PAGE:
Three Steps To Finding Seasonal Work
When I first became a nomad back in 2010, I didn’t know that seasonal work existed; that someone out there would pay me to take people kayaking. I became a nomad by sheer luck. I wanted that lifestyle, but didn’t realize that it had a name or was actually a real way of life. I thought I was simply an odd and unsettled person that desired to roam and somehow get paid for it.
When I first found myself in this lifestyle, it was purely by accident (really, divine providence). I was offered a position as a Foreign Correspondent for a marine conservation organization in Japan, which led to a photojournalism position aboard a ship in the Mediterranean. But it was 100% volunteer based. My expenses were paid by the organization, but I didn’t make a salary, and my savings account from my time as a product photographer for an industrial company dwindled rapidly.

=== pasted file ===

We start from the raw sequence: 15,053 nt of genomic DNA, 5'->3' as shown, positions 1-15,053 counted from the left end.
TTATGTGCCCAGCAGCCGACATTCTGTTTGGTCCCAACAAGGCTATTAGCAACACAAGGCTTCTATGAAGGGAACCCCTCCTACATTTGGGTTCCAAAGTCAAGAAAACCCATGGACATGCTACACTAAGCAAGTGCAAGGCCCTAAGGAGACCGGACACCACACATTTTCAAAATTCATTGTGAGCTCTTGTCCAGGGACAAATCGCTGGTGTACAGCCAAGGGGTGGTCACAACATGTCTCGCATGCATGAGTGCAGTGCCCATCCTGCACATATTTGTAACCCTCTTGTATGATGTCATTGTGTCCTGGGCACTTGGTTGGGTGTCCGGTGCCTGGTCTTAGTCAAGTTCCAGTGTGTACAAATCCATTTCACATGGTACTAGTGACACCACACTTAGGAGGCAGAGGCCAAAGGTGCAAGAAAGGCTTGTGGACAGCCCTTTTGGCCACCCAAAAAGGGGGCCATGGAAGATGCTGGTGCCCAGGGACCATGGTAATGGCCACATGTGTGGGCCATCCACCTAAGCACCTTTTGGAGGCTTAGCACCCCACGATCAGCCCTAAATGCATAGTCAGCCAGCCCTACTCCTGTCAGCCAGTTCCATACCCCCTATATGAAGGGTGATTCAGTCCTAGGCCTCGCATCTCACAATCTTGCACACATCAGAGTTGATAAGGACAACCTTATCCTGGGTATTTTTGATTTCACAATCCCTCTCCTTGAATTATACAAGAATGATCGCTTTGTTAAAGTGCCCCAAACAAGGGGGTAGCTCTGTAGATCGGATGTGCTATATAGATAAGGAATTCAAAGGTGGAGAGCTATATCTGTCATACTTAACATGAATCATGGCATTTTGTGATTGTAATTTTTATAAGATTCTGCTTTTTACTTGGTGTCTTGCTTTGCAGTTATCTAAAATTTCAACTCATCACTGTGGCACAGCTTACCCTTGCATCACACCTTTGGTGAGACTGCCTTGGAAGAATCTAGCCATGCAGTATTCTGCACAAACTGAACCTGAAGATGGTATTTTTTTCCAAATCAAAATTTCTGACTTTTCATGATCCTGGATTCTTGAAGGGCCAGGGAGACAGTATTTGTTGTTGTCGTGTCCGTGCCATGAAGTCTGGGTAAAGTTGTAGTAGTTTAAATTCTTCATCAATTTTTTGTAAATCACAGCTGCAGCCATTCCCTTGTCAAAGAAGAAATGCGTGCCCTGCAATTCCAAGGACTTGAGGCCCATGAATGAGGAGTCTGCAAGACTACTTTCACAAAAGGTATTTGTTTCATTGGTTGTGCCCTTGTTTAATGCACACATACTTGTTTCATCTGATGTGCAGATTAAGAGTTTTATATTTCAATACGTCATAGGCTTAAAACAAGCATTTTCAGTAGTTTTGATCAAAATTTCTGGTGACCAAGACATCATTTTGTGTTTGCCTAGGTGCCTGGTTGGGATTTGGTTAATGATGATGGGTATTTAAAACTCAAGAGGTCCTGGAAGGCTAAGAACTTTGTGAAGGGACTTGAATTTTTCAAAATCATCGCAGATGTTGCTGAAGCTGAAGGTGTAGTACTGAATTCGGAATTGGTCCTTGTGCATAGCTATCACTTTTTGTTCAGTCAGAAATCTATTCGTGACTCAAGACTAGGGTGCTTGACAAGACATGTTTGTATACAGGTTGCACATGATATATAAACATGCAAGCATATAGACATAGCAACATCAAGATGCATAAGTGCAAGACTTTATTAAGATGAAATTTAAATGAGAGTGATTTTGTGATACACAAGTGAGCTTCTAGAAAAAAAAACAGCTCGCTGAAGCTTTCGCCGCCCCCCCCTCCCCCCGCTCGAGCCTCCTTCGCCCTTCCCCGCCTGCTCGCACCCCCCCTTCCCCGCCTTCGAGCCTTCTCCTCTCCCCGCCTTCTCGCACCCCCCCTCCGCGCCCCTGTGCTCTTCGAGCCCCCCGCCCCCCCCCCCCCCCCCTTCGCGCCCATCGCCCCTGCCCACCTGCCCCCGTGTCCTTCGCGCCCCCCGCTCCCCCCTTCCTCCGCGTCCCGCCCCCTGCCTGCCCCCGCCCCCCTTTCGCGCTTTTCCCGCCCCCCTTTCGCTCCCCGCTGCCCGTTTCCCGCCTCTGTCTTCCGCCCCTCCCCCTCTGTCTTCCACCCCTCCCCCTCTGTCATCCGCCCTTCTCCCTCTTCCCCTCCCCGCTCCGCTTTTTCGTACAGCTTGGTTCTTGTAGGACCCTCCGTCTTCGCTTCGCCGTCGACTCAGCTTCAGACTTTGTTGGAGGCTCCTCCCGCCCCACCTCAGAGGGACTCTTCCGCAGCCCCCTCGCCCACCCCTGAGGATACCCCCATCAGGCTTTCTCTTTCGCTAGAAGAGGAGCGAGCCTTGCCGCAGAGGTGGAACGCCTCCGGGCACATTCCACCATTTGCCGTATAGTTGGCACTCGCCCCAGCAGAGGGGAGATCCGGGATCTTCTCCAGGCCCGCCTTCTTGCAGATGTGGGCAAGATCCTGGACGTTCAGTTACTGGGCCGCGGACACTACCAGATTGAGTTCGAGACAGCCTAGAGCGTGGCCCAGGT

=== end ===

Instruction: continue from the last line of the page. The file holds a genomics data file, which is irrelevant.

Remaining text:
When I first became an outdoor guide and discovered the world of seasonal work, it was again by luck. I was offered a position aboard a small cruise ship in Southeast Alaska as a hiking and kayak guide. This was when I truly found the nomadic lifestyle; this was when I discovered that people would pay me to kayak and geek out on whales and nature.
My tattoos, always something to be covered in the corporate world, became the mark of a good guide. No one wants a prissy girl leading them through Alaska’s grizzly country. They want someone who’s ‘been there, done that’; someone who can carry a shotgun like Annie Oakley but also tell them that skunk cabbage is a natural laxative for bears coming out of winter hibernation. They want someone they feel confident would stand between them and an angry mama brown bear.
My moment of facing-off with that bear definitely happened, and apparently the company still uses that day as an example of the right way to handle things in their yearly bear safety course. Though I’m sure they leave out the part where I sobbed like a scared baby later when I was alone in the wheelhouse with the captain.